Maybe one day Kobe Bryant that his way of playing basketball is hurting the Los Angeles Lakers, not helping it. But that day is not today. In the meantime, Jeremy Lin and the rest of his teammates keep thinking about ‘what if’ scenarios after losing yet another game that could have gone differently, dropping to 1-8 after being beaten 93-80 by the San Antonio Spurs.
It seems the stronger the criticism is of Bryant’s shooting ways, the more he digs deep and tries to pull off a worse performance. Well, with 1-of-14 from the field, making his only field goal in the fourth quarter and finishing with 9 points, it might be finally rock bottom for the future hall of fame inductee, setting a new low for himself in terms of shooting percentage in a game in which he took at least 10 shots.
The Spurs were playing from a safe distance all through the second half. No one had to do too much on his own, which might be the big secret to their success, which is even easier to spot when playing against the Lakers. A team that is bound to the will and mood of one player, which is obviously frustrating to watch go through for his teammates, and is also affecting their ability to play defense. When you just stand around doing Kobe-watching on offense, it’s no surprise you’re slow to move your feet defensively when it’s time to track back.
Jeremy Lin scored 15 points on 5-of-11 from the field to go with four assists. He had two moments of slightly being schooled, twice stripped (one of them was probably a foul) by Kawhi Leonard, but better players have been manhandled by Leonard defensively. The NBA finals MVP played only 18 minutes, heading early into the locker room after getting hit accidentally by Bryant when the two collided above the eye. He still scored 12 points on 5-of-6 from the field, and seemed to have his way on both sides of the court whenever he felt like it.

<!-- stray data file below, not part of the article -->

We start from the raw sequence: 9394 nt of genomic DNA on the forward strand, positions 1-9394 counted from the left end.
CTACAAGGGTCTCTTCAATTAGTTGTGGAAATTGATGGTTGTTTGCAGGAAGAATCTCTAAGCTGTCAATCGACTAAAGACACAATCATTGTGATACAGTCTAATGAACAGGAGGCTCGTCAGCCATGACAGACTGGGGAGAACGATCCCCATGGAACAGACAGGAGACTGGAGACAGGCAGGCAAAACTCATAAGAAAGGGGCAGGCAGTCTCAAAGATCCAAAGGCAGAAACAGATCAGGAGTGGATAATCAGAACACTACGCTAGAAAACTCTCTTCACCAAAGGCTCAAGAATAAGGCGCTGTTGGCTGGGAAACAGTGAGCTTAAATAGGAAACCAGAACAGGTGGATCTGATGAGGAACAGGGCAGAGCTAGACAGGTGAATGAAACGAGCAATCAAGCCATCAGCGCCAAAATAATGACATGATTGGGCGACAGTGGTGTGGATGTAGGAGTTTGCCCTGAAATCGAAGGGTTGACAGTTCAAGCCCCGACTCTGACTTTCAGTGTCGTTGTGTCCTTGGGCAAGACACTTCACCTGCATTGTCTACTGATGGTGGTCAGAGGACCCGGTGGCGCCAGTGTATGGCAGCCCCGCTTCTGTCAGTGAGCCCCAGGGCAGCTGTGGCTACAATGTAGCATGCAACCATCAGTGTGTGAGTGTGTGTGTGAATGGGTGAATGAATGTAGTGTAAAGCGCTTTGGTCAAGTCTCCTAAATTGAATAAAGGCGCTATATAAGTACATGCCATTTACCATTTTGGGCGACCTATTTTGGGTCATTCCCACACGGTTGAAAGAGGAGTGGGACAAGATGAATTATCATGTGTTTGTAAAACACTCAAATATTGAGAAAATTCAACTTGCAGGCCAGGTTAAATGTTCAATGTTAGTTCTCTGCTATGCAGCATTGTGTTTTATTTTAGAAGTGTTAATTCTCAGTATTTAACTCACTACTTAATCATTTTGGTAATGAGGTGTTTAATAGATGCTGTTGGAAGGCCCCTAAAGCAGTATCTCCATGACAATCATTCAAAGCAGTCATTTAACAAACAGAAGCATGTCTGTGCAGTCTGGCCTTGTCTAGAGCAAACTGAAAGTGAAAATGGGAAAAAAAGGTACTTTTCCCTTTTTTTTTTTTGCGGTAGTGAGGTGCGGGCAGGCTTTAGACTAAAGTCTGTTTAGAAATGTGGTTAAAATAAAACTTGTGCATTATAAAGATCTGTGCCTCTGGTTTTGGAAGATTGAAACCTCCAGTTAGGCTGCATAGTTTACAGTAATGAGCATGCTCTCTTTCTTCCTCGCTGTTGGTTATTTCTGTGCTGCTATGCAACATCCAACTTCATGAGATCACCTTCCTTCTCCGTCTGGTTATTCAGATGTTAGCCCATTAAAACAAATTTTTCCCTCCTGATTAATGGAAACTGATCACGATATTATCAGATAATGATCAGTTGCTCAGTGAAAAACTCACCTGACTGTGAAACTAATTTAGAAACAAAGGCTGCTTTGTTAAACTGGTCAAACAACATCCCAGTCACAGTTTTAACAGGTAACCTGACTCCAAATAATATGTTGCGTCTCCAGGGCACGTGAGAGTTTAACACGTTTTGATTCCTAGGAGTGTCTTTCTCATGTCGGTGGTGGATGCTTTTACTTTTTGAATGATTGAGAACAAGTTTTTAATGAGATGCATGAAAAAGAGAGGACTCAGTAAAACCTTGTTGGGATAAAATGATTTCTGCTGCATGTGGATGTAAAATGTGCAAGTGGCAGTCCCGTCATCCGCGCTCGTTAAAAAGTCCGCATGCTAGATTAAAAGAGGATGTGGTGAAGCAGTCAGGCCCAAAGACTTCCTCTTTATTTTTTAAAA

Carlos Boozer led the Lakers with 19 points, but that and Lin’s offense some of the time was part of the very short list of positives for the Lakers. Their bench remains a black hole, contributing nothing to the game. Right now, until Nick Young, Wayne Ellington and Xavier Henry (playing, but barely getting minutes) are actually back, Ed Davis is the only player from the second unit that has the ability to somehow affect the game in a positive way.
The Lakers gave up less than 100 points on offense, but that doesn’t help when the offense stagnates – only 2-of-12 from beyond the arc and 37.3% from the field. Bryant is getting a lot of the blame, but Byron Scott has a big share of why the first nine games have been so disastrous in so many ways for an organization that is getting used to losing, but never on this scale, with hope of things getting better slowly slipping away.
No one owes Jeremy Lin anything. Bryant isn’t here to improve Lin’s career. Scott’s job is to win games, not make Lin feel good. But the offense is going through the wrong hands most of the time. Not that Bryant is a bad choice, but he gets too many touches, and does too badly with them. While the ball moves quicker with Lin in control, it feels like the bad start is trickling down and affecting everyone. There’s still time to change things and turn this ship in a positive direction, but it’s not going to happen with players trying to do this on their own. If Bryant stops, the rest will follow.